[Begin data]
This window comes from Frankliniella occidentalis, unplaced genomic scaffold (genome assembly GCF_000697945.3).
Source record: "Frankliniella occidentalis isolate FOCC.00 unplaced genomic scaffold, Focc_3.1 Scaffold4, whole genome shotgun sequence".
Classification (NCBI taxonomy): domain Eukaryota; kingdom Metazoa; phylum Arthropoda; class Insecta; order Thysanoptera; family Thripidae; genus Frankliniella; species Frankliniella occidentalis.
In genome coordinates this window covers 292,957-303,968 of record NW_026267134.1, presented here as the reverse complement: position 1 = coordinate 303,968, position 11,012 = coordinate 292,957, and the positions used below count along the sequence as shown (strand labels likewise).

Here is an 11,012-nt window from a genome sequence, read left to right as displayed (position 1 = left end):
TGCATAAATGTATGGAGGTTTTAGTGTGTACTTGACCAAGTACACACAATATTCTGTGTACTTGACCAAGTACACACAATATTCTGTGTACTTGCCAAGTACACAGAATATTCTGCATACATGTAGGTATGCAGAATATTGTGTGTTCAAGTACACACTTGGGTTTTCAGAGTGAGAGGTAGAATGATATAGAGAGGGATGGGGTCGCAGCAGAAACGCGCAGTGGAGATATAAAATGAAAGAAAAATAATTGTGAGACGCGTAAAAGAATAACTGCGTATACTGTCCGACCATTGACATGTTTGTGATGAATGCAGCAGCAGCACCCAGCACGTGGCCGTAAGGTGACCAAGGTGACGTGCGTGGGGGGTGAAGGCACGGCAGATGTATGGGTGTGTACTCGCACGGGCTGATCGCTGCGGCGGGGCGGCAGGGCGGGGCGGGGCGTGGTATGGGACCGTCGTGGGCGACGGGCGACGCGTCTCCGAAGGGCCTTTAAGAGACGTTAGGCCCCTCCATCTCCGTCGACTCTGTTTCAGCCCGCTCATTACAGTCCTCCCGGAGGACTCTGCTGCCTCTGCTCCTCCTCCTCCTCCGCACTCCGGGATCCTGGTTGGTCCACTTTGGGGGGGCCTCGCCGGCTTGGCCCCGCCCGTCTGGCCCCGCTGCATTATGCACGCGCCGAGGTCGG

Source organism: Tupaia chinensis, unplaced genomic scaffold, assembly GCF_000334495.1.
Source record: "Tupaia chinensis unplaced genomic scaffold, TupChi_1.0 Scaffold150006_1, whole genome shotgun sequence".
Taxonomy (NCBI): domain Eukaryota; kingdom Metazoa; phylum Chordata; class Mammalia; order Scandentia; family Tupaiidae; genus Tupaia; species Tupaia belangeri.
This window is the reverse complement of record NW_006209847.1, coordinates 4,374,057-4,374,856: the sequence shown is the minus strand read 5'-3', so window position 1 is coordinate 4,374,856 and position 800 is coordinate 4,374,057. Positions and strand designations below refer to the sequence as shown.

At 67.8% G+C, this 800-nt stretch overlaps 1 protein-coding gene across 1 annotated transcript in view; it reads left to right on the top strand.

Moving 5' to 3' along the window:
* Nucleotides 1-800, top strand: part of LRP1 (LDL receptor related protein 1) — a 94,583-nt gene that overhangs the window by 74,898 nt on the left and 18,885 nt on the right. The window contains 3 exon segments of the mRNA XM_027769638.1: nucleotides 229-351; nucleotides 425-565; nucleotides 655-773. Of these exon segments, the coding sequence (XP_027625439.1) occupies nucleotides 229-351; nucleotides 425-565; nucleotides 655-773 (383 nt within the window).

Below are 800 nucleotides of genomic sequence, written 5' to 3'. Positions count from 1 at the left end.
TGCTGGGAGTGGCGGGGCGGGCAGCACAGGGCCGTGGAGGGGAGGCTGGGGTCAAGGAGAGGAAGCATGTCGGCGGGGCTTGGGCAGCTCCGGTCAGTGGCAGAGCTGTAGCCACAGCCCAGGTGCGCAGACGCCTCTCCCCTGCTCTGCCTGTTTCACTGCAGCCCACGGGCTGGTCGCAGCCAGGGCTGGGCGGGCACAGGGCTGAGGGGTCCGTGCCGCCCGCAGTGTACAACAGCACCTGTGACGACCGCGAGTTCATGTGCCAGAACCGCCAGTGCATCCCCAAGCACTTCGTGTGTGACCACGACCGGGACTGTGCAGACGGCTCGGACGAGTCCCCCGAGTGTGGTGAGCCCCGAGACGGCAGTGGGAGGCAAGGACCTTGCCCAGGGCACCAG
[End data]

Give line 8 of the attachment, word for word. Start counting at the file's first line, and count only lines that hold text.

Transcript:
Source record: "Tupaia chinensis unplaced genomic scaffold, TupChi_1.0 Scaffold150006_1, whole genome shotgun sequence".